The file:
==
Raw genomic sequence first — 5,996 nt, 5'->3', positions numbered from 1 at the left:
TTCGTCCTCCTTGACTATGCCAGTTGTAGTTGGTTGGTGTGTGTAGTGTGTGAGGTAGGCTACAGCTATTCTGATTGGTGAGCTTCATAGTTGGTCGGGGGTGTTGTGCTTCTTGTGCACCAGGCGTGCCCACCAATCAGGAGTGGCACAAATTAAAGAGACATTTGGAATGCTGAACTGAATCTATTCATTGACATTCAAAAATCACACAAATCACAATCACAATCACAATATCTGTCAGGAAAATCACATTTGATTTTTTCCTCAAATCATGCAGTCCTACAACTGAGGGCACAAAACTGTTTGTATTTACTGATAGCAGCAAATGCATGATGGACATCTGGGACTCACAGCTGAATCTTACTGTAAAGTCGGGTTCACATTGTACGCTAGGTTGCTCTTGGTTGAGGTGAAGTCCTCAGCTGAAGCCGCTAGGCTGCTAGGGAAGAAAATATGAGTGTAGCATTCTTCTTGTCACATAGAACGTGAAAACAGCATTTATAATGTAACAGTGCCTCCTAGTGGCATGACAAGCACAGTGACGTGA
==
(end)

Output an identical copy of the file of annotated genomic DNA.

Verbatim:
Raw genomic sequence first — 5,996 nt, 5'->3', positions numbered from 1 at the left:
TTCGTCCTCCTTGACTATGCCAGTTGTAGTTGGTTGGTGTGTGTAGTGTGTGAGGTAGGCTACAGCTATTCTGATTGGTGAGCTTCATAGTTGGTCGGGGGTGTTGTGCTTCTTGTGCACCAGGCGTGCCCACCAATCAGGAGTGGCACAAATTAAAGAGACATTTGGAATGCTGAACTGAATCTATTCATTGACATTCAAAAATCACACAAATCACAATCACAATCACAATATCTGTCAGGAAAATCACATTTGATTTTTTCCTCAAATCATGCAGTCCTACAACTGAGGGCACAAAACTGTTTGTATTTACTGATAGCAGCAAATGCATGATGGACATCTGGGACTCACAGCTGAATCTTACTGTAAAGTCGGGTTCACATTGTACGCTAGGTTGCTCTTGGTTGAGGTGAAGTCCTCAGCTGAAGCCGCTAGGCTGCTAGGGAAGAAAATATGAGTGTAGCATTCTTCTTGTCACATAGAACGTGAAAACAGCATTTATAATGTAACAGTGCCTCCTAGTGGCATGACAAGCACAGTGACGTGA